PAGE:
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USCOTS Features Blend of Workshop Opportunities

1 March 2013 185 views No Comment

The United States Conference on Teaching Statistics (USCOTS) will be held May 16–18 at the Embassy Suites Hotel & Conference Center in Raleigh-Durham, North Carolina. USCOTS ’13 begins on Thursday evening with a reception and opening session featuring a series of five-minute presentations on the conference theme, “Making Change Happen.”

This conference is designed to model good teaching in its sessions, social activities, and hallways. As with previous USCOTS, it will consist of plenary sessions, hands-on breakout sessions, and “poster and beyond” sessions for participants to share and demonstrate their own teaching and learning innovations. The conference banquet, hosted by SAS on their nearby campus, will feature statistical “edutainment.” This is a fun, interactive conference at which you will have the opportunity to meet other statistics teachers from a wide range of institutions.

In keeping with the conference theme, an extensive list of pre-conference workshops, as well as a post-conference grant-writing workshop, will allow statistics educators to delve deeper into ideas for making change happen. There is no registration fee to attend any of the workshops, which vary in length between a half day and three days. Workshop times have been scheduled to allow participants to attend up to three, one from each category. Advance registration is required.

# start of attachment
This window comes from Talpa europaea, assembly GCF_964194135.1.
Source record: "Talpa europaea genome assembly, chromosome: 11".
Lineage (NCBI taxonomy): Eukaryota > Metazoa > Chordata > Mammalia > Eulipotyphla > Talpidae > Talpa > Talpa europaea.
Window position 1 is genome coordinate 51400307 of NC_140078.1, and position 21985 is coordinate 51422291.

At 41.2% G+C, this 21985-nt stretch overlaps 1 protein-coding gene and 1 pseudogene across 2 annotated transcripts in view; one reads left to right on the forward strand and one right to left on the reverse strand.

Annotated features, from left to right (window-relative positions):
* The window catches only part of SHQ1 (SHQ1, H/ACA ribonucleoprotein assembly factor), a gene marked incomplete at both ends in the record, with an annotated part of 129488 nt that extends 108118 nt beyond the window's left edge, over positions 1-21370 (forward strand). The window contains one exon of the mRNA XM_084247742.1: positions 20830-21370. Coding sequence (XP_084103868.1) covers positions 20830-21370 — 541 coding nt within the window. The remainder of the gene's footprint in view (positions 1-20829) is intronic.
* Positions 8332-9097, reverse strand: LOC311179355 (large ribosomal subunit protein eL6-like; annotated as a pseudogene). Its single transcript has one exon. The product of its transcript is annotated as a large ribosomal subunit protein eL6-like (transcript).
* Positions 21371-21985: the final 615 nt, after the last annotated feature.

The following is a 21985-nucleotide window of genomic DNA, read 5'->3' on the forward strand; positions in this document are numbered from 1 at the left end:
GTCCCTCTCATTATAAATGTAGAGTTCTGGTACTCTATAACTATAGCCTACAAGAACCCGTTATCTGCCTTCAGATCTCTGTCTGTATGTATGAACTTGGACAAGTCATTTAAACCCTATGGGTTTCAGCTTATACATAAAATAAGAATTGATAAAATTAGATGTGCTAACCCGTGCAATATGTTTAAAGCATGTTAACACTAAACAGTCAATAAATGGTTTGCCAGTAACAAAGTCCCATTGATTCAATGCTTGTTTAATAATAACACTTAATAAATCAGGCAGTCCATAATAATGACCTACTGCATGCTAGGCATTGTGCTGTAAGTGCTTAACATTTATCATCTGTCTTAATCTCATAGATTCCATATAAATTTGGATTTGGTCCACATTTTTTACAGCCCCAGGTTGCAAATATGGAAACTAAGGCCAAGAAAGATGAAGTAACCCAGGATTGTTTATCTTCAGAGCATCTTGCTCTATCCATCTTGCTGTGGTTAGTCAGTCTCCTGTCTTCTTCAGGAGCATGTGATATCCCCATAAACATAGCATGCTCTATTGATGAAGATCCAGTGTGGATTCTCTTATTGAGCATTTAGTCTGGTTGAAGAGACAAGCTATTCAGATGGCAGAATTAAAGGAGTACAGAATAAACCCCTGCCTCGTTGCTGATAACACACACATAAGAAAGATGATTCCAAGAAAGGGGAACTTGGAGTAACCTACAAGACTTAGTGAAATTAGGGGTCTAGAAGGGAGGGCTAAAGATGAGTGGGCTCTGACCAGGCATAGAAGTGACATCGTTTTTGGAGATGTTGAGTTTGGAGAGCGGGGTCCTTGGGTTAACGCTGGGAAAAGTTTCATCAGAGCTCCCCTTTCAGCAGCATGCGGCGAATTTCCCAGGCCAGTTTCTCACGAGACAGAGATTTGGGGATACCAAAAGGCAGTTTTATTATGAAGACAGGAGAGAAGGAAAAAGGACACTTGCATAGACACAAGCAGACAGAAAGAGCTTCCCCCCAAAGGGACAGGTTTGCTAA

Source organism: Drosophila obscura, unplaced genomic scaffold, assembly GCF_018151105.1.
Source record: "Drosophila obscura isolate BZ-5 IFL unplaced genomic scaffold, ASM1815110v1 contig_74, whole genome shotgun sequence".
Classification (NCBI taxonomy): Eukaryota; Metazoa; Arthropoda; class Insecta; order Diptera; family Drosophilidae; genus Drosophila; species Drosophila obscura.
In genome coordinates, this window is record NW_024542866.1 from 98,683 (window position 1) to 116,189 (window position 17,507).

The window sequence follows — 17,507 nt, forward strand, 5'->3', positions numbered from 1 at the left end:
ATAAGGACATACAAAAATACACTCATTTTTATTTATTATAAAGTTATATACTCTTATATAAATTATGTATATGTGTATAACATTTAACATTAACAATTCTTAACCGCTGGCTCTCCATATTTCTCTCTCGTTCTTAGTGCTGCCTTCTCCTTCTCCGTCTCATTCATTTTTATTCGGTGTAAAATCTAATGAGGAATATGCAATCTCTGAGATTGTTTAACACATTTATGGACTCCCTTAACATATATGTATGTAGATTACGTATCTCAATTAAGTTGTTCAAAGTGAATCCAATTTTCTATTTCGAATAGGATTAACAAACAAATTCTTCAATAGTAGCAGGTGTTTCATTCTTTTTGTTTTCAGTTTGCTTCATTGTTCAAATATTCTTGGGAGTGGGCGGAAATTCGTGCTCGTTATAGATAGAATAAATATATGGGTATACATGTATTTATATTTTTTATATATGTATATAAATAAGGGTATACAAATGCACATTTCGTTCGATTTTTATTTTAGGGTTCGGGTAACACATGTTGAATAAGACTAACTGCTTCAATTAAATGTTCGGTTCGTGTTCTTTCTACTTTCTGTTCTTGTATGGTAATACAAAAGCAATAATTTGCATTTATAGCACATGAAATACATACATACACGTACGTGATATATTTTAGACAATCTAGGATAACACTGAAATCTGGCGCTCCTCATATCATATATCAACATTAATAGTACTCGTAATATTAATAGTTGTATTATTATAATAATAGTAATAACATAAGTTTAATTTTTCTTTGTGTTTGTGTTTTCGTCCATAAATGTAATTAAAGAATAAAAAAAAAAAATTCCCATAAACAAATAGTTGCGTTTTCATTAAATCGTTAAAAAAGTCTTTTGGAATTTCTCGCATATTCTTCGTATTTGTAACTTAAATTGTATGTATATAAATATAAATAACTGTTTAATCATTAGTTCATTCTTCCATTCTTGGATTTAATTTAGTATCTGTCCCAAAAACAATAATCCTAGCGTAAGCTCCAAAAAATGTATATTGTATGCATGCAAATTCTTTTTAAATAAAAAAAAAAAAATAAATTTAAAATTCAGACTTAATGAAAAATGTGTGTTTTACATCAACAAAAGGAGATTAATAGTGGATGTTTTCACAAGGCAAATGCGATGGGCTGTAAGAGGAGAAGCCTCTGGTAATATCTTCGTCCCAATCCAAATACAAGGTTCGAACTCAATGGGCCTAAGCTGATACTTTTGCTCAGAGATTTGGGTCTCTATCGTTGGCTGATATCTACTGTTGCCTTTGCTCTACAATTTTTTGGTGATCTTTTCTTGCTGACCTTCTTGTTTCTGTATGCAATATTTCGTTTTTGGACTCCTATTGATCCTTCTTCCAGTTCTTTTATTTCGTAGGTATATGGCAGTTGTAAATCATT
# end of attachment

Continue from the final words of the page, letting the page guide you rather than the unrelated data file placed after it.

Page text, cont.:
1–3-Day Workshops

  • Teaching with R by Danny Kaplan of Macalester College, Nick Horton of Smith College, and Randy Pruim of Calvin College
  • Identifying and Addressing Difficult Concepts for Students in the Introductory Statistics Course by Deborah Rumsey of The Ohio State University and Marjorie Bond of Monmouth College
  • Interactive Probability Instruction by Dennis Pearl of The Ohio State University, Kyle Siegrist of the University of Alabama, and Ivo Dinov of the University of California at Los Angeles
  • Teaching the Statistical Investigation Process with Randomization-Based Inference by Nathan Tintle of Dordt College; Beth Chance, Allan Rossman, and Soma Roy of Cal Poly – San Luis Obispo; Todd Swanson and Jill VanderStoep of Hope College; and George Cobb of Mount Holyoke College
  • Implementing Discovery Projects in Elementary Statistics by Dianna Spence of North Georgia College and State University
  • Playing Games with a Purpose: A New Approach to Teaching and Learning Statistics by Shonda Kuiper of Grinnell College and Rod Sturdivant of West Point Military Academy

Mini-Workshops

  • How to Implement a Randomization-Based Introductory Statistics Course: The CATALST Curriculum by Bob delMas of the University of Minnesota
  • Innovation in Online Instruction in Statistics: Engaging and Challenging e-Learners by Michelle Everson of the University of Minnesota
  • Teaching Statistical Concepts Using Dynamic Visualization and Bootstrapping in JMP by Mia Stephens of SAS Institute, JMP Division

Post-USCOTS Grant-Writing Mini-Workshop

  • Grant Writing by Lee Zia, Program Director for the NSDL, STEP, and TUES programs at the National Science Foundation

Workshop abstracts and details on availability of support for lodging can be found on the CAUSE website. Details about the conference can also be found on the website.

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